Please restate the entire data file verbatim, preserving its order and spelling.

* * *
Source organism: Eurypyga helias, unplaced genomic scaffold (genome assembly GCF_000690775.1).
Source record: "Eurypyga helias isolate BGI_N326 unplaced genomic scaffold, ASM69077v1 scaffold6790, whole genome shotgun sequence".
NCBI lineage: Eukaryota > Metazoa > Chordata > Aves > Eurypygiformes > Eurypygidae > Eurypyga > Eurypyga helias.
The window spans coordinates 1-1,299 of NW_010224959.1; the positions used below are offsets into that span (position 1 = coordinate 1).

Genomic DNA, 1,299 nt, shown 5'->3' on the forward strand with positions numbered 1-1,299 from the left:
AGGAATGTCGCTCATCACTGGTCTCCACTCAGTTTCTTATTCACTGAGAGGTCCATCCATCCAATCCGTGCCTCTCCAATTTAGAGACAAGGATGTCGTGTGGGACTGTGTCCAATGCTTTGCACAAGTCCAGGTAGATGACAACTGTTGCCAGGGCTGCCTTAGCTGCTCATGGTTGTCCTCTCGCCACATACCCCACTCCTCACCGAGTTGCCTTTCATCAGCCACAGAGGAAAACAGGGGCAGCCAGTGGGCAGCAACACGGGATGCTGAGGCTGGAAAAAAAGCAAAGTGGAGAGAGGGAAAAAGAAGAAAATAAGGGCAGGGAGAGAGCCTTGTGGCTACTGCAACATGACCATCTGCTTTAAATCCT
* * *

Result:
Source organism: Eurypyga helias, unplaced genomic scaffold (genome assembly GCF_000690775.1).
Source record: "Eurypyga helias isolate BGI_N326 unplaced genomic scaffold, ASM69077v1 scaffold6790, whole genome shotgun sequence".
NCBI lineage: Eukaryota > Metazoa > Chordata > Aves > Eurypygiformes > Eurypygidae > Eurypyga > Eurypyga helias.
The window spans coordinates 1-1,299 of NW_010224959.1; the positions used below are offsets into that span (position 1 = coordinate 1).

Genomic DNA, 1,299 nt, shown 5'->3' on the forward strand with positions numbered 1-1,299 from the left:
AGGAATGTCGCTCATCACTGGTCTCCACTCAGTTTCTTATTCACTGAGAGGTCCATCCATCCAATCCGTGCCTCTCCAATTTAGAGACAAGGATGTCGTGTGGGACTGTGTCCAATGCTTTGCACAAGTCCAGGTAGATGACAACTGTTGCCAGGGCTGCCTTAGCTGCTCATGGTTGTCCTCTCGCCACATACCCCACTCCTCACCGAGTTGCCTTTCATCAGCCACAGAGGAAAACAGGGGCAGCCAGTGGGCAGCAACACGGGATGCTGAGGCTGGAAAAAAAGCAAAGTGGAGAGAGGGAAAAAGAAGAAAATAAGGGCAGGGAGAGAGCCTTGTGGCTACTGCAACATGACCATCTGCTTTAAATCCT